The International Institute of Islamic Thought (IIIT) has announced that Georgetown Professor presented the Annual Isma’il Faruqi Lecture at IIIT in late August in which he described the late Dr. Faruqi as “a good case of the modern intellectual who is a believer.” According to the IIIT announcement:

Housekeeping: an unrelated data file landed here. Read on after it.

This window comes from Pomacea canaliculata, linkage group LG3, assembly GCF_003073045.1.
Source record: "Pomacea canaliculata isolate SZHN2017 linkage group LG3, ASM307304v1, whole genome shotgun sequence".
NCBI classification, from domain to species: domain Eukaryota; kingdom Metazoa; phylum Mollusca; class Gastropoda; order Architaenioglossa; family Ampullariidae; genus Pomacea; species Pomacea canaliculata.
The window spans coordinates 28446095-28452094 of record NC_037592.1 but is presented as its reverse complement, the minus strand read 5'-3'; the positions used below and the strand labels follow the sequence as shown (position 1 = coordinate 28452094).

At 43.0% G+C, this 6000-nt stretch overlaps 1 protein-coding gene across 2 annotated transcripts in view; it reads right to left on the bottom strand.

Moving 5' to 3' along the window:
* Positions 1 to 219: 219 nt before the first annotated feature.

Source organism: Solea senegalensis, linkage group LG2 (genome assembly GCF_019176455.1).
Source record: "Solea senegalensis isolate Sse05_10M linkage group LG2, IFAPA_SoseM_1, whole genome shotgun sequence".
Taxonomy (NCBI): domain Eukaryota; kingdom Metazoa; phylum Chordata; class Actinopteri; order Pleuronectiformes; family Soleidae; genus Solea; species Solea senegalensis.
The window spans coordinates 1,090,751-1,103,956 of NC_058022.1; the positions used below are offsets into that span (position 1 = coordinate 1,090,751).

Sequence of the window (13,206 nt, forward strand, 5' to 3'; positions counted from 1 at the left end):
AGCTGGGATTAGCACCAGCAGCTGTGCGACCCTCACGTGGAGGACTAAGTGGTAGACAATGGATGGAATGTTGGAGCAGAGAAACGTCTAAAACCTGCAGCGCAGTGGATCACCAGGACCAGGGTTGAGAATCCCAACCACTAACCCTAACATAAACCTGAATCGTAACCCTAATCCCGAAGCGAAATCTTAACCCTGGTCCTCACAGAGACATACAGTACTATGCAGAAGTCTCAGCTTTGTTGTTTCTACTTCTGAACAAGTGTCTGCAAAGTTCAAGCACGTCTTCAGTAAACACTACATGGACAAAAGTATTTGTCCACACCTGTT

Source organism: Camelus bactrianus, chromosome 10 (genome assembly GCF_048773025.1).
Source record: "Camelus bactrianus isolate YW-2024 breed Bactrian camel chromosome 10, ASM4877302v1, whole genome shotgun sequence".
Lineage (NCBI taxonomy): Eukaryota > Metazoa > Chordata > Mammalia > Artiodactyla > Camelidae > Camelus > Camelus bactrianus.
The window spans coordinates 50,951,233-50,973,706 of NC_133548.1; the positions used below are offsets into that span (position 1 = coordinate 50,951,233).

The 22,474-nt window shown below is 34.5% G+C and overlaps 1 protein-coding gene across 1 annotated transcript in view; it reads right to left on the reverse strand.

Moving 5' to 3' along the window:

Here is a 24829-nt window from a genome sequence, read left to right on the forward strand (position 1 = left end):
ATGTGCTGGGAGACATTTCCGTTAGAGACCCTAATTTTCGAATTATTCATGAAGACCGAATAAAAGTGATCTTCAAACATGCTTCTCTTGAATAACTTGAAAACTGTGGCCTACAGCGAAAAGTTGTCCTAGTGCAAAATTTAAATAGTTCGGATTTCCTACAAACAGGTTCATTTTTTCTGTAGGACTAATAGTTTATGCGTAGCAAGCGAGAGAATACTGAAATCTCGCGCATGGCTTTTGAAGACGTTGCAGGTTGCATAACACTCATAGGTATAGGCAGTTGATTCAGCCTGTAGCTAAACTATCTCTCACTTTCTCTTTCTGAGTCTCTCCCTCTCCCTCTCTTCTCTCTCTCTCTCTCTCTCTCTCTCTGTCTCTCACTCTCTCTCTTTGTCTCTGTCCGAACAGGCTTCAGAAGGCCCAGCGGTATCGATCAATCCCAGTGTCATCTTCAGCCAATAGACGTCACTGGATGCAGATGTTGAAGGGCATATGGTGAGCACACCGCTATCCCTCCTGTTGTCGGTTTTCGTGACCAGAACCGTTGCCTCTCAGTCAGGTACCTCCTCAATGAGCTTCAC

“Isma’il Faruqi is a good case of the modern intellectual who is a believer and provides a good example for thinking about what it means to be a ‘believing intellectual’ in the modern era,” said Georgetown University’s history professor John Voll who presented the Annual Isma’il Faruqi Lecture at IIIT on August 26 to an audience of over 80 scholars, activists and community leaders. Speaking on “The Challenge of the Believing Intellectual: Religion and Modernity,” Professor Voll, who is also associated with the Prince Alwaleed bin Talal Center for Muslim-Christian Understanding, reviewed how an understanding of what it means to be an intellectual has evolved over time. In the past, an intellectual could not be committed to anything, any faith or any cause; he would have to be above any commitment to be objective, or be secular in a sense. Times have changed and now it is possible to speak of being an intellectual and yet be committed to a faith or a cause, as Ismai’l Faruqi certainly was. That is why now we can speak of a believing intellectual, an intellectual who can examine issues from a unique perspective. Professor Voll opined that one of the most frequent conceptual mistakes made in discussing Islam and the West in the modern era was the identification of “the West” with “modernity.” This mistake has a significant impact on the way people view the processes of modernization in the Islamic world as well as on the way people interpret the relationships between Islam and the West in the contemporary era. Modernity is simply a phase of world history, a “set of processes that brought an end to the traditional lifestyles of medieval civilizations.” There can be and there are several “modernities”, each in a different cultural or civilizational environment, such as in Muslim societies. The techniques and infrastructure of change give modernity its unique character, according to Professor Voll. This understanding of modernity and modernization is the only way that we can maintain good relations between Islam and the modern West.